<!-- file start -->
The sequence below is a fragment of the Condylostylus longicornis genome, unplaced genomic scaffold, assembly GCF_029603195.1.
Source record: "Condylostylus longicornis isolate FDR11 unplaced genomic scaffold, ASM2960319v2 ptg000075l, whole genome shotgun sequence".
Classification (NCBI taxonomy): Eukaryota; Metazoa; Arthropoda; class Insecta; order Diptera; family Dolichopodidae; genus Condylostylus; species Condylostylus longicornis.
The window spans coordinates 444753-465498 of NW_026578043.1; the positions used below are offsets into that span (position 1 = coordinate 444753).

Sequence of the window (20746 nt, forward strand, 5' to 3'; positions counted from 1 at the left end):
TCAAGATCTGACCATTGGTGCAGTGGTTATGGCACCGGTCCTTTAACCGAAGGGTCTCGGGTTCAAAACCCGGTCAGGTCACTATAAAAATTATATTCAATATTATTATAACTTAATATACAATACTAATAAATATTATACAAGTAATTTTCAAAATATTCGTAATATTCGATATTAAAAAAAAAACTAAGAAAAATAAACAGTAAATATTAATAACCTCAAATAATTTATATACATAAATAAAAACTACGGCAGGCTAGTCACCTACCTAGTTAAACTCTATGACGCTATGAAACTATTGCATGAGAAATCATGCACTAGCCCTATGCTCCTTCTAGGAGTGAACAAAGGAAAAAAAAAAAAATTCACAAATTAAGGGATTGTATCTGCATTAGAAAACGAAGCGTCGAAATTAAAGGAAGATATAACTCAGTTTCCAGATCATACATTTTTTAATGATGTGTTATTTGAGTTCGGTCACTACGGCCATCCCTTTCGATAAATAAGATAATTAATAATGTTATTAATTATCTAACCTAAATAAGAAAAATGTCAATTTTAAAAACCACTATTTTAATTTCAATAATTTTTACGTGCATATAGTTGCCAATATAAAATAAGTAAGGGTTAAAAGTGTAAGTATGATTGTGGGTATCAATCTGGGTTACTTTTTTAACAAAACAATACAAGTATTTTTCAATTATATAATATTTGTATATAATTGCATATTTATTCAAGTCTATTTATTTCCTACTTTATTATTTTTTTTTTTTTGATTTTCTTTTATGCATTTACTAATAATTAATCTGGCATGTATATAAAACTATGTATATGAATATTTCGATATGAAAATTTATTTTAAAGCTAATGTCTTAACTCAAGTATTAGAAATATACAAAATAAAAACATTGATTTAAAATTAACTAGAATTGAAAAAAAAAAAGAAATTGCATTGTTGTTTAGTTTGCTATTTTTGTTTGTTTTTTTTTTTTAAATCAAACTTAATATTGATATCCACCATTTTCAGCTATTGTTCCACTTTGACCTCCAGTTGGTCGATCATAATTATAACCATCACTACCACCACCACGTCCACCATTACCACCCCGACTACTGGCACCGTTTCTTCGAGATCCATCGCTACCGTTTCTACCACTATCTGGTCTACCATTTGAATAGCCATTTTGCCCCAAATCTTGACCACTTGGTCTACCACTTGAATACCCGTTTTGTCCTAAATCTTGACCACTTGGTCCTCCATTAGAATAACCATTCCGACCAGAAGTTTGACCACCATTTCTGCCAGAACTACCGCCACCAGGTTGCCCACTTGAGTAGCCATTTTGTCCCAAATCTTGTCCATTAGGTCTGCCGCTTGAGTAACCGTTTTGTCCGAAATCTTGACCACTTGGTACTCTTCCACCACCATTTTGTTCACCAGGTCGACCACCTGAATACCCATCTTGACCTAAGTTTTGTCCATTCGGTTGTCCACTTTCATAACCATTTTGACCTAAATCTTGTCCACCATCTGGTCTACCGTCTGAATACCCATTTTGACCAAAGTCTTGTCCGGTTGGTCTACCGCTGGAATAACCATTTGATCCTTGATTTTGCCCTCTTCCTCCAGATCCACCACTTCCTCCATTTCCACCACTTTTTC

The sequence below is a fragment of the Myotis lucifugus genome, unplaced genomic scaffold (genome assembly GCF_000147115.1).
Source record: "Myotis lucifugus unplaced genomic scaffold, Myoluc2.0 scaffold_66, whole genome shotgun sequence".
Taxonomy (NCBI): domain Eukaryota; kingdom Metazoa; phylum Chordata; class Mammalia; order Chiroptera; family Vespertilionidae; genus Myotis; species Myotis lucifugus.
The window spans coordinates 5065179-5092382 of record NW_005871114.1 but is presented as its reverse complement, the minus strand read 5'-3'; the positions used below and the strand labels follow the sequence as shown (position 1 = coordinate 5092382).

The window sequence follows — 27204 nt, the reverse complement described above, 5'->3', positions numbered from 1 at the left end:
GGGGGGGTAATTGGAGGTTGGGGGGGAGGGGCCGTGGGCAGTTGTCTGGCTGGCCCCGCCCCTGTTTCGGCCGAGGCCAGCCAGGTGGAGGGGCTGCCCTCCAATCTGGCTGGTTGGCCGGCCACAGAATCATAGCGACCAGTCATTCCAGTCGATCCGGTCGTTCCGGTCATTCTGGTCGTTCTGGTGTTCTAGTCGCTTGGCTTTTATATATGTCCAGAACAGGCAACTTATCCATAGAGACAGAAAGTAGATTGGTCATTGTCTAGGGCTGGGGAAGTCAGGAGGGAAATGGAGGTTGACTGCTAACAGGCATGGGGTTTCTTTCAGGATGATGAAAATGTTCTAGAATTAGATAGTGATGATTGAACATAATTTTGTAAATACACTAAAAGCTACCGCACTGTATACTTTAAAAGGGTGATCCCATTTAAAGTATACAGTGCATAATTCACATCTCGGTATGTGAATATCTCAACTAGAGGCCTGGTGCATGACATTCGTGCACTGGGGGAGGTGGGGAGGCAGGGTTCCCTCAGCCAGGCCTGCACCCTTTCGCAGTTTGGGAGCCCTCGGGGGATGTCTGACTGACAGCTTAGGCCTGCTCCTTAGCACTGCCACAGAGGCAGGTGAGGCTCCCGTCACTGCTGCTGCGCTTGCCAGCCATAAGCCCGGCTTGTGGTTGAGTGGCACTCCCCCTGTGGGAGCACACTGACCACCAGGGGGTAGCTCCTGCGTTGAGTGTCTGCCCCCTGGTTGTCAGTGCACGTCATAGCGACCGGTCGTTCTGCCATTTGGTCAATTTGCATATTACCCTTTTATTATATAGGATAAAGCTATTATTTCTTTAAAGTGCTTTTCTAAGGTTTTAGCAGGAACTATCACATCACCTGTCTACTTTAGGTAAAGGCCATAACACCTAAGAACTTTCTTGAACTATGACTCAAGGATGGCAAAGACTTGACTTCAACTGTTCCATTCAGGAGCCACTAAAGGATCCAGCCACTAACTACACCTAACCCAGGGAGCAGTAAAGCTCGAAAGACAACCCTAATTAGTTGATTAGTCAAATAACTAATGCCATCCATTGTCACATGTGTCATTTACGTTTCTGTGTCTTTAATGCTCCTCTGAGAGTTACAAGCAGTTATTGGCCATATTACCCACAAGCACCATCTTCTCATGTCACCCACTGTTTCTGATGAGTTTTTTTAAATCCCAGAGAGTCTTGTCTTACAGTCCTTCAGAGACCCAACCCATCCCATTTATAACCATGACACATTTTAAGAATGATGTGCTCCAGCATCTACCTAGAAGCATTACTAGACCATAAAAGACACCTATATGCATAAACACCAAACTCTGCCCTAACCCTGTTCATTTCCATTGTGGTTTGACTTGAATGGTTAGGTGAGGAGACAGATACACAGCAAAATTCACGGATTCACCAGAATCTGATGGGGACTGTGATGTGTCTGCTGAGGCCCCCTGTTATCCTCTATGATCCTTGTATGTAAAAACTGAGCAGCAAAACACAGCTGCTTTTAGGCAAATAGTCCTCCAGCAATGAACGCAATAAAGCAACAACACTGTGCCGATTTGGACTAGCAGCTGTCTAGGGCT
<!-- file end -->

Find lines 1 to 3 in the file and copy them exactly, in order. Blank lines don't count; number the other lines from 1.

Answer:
The sequence below is a fragment of the Condylostylus longicornis genome, unplaced genomic scaffold, assembly GCF_029603195.1.
Source record: "Condylostylus longicornis isolate FDR11 unplaced genomic scaffold, ASM2960319v2 ptg000075l, whole genome shotgun sequence".
Classification (NCBI taxonomy): Eukaryota; Metazoa; Arthropoda; class Insecta; order Diptera; family Dolichopodidae; genus Condylostylus; species Condylostylus longicornis.